UK: Huge ‘immigration health surcharge’ fees paid by foreign NHS workers being reviewed, Priti Patel says

Always was an indefensible policy with the current COVID-19 pandemic highlighting the point (the UK has one of the higher number of deaths due to the pandemic in the EU):

The immigration health surcharge fees paid by foreign healthcare workers– despite working in the NHS themselves – are being reviewed, Priti Patel has said.

The home secretary revealed she had bowed to pressure to look again at the fees, in the light of the “extraordinary contribution” made by medical staff from overseas during the coronavirus pandemic.

Until now, ministers had held firm that the surcharge – due to soar from £400 a year to £624 this October – is a fair way for all migrants to contribute to the likely cost of their NHS care.

At the daily Downing Street press conference, Ms Patel was asked whether it was right to “scrap” the surcharge for overseas NHS staff, “given they too are fighting this pandemic”.

She replied that it was “under review”, adding: “We are looking at everything, including visas and surcharge.

“We are looking at everything now in terms of what we can do to continue to support everyone on the frontline of the NHS.

“We are speaking about the healthcare professionals, the medics, the doctors and nurses and allied healthcare professionals who have come to the UK.”

The possible cut, or removal, of the surcharge was revealed as Ms Patel played down hopes of an early easing of the lockdown as the death toll in hospitals passed 20,000.

She called it a “deeply tragic and moving moment”, warning “we are not out of the woods yet” – and telling people to stick to social distancing instructions.

“Quite frankly that is not right now. It is clear that it is not right now.”

The health surcharge was hugely controversial, even before the current crisis. There is no right of deferral, or ability to pay annually. Instead, it has to be paid in advance for the entire duration of an applicant’s visa or residency permit.

Meanwhile, nurses and junior doctors in training have starting salaries of between £18,000 and £23,000.

They are already paying tax and national insurance, like British nationals, and are therefore being “charged twice” for NHS treatment, campaigners have protested.

Nevertheless, only last month, when he announced his Budget, chancellor Rishi Sunak said it was necessary to ensure that “what people get out, they also put in”.

Once the UK leaves the Brexit transition period – at the end of the year – the government insists it will be paid by all EU citizens, as well as those from the rest of the world.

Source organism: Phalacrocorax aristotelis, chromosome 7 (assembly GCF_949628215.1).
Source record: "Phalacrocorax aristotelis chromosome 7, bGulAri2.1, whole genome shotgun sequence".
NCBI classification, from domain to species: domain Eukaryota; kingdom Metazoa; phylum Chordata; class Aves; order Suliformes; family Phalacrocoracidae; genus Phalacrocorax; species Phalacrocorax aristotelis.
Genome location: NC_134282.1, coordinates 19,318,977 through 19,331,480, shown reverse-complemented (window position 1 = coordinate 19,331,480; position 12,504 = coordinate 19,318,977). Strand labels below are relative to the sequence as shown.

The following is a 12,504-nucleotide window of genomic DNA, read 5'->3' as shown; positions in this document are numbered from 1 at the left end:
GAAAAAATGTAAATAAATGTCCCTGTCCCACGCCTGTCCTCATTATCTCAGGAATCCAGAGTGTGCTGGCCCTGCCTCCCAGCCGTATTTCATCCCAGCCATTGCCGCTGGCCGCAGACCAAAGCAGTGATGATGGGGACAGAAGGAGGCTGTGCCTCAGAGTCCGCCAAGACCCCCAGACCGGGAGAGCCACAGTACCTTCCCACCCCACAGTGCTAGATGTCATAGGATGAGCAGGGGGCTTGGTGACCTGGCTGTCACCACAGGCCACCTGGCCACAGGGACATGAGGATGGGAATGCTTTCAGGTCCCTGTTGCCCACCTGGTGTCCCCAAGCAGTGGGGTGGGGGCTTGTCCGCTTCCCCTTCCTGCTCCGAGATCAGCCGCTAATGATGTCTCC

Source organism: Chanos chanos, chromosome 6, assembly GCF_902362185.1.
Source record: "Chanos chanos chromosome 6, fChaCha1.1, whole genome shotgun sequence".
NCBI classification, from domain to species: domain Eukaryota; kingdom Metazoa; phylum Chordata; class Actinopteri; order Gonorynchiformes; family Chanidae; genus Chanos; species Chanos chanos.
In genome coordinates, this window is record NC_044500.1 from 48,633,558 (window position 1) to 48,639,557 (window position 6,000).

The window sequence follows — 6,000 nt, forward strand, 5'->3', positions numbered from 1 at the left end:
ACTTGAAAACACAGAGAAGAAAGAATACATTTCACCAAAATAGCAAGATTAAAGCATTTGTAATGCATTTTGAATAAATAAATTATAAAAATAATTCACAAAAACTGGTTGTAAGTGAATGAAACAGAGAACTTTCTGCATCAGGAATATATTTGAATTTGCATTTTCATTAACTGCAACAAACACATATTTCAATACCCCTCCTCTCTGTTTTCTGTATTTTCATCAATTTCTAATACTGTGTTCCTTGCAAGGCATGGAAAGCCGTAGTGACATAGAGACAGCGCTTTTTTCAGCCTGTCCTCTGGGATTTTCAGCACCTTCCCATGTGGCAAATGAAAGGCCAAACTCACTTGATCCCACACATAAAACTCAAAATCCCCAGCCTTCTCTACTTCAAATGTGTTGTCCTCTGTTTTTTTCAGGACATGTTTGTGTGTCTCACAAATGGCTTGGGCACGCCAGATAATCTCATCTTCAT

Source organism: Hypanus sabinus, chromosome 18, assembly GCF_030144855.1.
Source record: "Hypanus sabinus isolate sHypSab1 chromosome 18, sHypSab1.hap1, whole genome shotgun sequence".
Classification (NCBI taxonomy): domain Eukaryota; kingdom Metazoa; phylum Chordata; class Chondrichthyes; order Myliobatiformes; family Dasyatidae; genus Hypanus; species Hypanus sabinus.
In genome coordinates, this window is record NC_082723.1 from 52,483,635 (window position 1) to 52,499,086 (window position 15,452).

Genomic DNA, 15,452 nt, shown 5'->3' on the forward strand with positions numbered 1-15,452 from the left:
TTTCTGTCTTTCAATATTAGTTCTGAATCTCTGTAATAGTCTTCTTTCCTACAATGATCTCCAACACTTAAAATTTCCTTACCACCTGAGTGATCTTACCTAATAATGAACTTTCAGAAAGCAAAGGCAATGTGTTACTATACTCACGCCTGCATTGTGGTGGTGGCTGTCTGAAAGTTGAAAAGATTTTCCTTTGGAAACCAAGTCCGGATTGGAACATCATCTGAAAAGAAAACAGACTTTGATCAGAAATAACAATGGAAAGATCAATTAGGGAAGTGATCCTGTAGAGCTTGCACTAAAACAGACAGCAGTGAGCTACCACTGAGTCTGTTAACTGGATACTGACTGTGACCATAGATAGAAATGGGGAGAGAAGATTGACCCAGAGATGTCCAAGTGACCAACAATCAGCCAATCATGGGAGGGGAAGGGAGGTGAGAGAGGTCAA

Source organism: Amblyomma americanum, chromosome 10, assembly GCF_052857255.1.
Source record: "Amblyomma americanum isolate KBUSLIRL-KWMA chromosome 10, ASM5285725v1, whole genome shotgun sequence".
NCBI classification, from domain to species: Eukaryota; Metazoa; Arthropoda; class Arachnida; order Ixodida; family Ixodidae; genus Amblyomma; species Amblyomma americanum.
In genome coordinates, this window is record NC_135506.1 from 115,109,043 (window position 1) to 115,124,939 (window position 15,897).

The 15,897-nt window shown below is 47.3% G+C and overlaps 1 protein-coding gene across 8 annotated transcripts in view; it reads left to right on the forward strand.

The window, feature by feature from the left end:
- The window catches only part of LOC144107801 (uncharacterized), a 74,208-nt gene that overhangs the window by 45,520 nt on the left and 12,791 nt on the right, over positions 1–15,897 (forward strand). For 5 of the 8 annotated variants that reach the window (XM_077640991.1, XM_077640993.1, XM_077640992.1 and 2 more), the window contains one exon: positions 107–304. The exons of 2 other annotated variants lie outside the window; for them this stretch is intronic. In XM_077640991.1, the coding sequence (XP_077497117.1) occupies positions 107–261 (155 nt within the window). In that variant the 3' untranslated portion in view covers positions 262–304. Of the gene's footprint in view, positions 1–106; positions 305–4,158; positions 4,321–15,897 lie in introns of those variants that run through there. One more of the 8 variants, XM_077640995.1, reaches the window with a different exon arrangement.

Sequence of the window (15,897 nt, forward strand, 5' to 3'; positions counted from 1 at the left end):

Around one in every seven NHS workers is foreign-born – a dependence that has attracted growing attention as they have been on the frontline of the fight against coronavirus.

Dame Donna Kinnair, general secretary of the Royal College of Nursing, said it would welcome a U-turn to exempt nurses from the surcharge.

“The current crisis only serves to highlight the unfairness of charging overseas nurses working in the UK for healthcare services,” she said.

The concession comes ahead of Boris Johnson’s expected return to work in Downing Street on Monday, raising Conservative hopes of an end to the refusal to discuss how the UK will escape the lockdown.

The prime minister is expected back, three weeks after being taken to hospital when his coronavirus symptoms worsened – where he needed oxygen in intensive care, to ensure he survived

Conservative backbenchers have laid bare their frustrations at ministers batting away calls to set out options for easing restrictions, claiming it would underline the ‘stay at home’ message.

On Saturday, Philip Hammond, the former Conservative chancellor, asked if such a plan should be “published now”, replied: “Yes, I think that is the next step.

“I understand the prime minister is going to be back in harness in Downing Street at the beginning of next week and I very much hope that will signal a clear step change.”

Source: Huge ‘immigration health surcharge’ fees paid by foreign NHS workers being reviewed, Priti Patel says

UK: While ‘low-skilled’ migrants are saving us, the government is cracking down on them

Expect all governments will need to reflect upon the importance of lower-skilled immigrants following the pandemic:

This crisis has revealed how arbitrary the phrase “low skilled” is: how we value people, their rights, what they’re paid and the conditions they work in is all wrong. For all its warm words about key workers, the government should be reminded of this.

The day Dominic Raab encouraged us all to clap for the workers who are risking their lives to keep society going, the government restated that some of those same people won’t be allowed in the country come January 2021. While Priti Patel is conspicuously absent – notably on immigration issues – the department she oversees decided now was the time to reiterate that as part of its new immigration rules, “low-skilled” people would not be able to apply for a UK work visa.

Millions of key workers in the UK are migrants – approximately 23% of all hospital staff, including 29% of doctors and 18% of nurses, 20% of agricultural workers, more than 40% of food production workers and 18% of care workers, rising to 59% in London. These are the human beings who, for decades, politicians have blamed for holding down wages, ruining “British culture” and overburdening public services.

Source: While ‘low-skilled’ migrants are saving us, the government is cracking down on them

And the following related critiques:

The government has sparked fury by quietly publishing guidelines for a crackdown on ‘low skilled’ immigration at the height of the coronavirus crisis.

Businesses had called for a delay to the new “points based” immigration rules, amid warnings they could throw care homes and healthcare providers into crisis.